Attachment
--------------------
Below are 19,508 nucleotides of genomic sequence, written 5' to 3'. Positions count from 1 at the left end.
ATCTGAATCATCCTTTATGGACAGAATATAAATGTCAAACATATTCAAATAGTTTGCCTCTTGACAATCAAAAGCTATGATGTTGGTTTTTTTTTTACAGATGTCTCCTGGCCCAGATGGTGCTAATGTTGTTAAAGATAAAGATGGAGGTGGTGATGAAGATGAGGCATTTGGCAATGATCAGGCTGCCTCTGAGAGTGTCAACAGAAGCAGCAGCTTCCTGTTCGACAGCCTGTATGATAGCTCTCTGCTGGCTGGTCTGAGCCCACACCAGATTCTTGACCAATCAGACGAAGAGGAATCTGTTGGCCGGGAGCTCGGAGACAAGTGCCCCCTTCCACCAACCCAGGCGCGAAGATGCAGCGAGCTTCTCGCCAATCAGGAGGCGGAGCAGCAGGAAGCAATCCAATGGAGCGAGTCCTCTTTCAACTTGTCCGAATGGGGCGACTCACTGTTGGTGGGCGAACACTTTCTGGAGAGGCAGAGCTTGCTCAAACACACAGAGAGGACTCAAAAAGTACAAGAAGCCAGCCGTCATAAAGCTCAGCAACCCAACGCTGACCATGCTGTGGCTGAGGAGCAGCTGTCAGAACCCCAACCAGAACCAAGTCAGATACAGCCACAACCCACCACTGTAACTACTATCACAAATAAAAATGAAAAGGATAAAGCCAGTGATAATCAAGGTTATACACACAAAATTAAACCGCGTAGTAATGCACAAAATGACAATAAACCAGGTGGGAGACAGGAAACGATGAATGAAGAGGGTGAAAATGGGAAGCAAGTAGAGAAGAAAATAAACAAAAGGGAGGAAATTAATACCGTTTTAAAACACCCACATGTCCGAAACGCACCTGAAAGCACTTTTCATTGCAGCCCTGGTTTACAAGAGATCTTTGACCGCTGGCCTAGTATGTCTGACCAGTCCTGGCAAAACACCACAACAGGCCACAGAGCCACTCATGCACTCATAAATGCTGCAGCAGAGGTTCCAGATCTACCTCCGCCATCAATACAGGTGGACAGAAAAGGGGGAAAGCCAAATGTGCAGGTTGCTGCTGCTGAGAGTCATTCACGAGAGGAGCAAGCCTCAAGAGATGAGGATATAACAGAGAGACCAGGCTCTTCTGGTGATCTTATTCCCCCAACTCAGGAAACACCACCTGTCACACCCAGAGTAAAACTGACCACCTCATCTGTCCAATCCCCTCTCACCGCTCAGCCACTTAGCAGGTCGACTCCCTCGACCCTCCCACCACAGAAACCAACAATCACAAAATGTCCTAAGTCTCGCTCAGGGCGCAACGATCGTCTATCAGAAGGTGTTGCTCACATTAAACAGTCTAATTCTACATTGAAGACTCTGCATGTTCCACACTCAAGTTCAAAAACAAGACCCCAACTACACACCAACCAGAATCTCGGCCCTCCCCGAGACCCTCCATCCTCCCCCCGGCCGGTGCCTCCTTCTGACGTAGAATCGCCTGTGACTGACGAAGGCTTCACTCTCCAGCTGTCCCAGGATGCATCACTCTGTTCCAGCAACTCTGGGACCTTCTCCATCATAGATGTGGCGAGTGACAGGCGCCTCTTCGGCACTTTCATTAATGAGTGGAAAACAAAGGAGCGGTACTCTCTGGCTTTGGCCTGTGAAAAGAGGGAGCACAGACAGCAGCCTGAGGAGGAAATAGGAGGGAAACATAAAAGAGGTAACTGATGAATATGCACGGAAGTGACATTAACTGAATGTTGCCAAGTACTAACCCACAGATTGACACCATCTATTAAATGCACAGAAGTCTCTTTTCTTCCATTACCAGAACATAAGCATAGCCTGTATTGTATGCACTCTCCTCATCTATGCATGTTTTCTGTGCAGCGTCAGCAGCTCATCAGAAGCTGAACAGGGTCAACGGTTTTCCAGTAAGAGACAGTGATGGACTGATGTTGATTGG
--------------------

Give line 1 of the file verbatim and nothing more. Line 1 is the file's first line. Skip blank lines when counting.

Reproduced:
Below are 19,508 nucleotides of genomic sequence, written 5' to 3'. Positions count from 1 at the left end.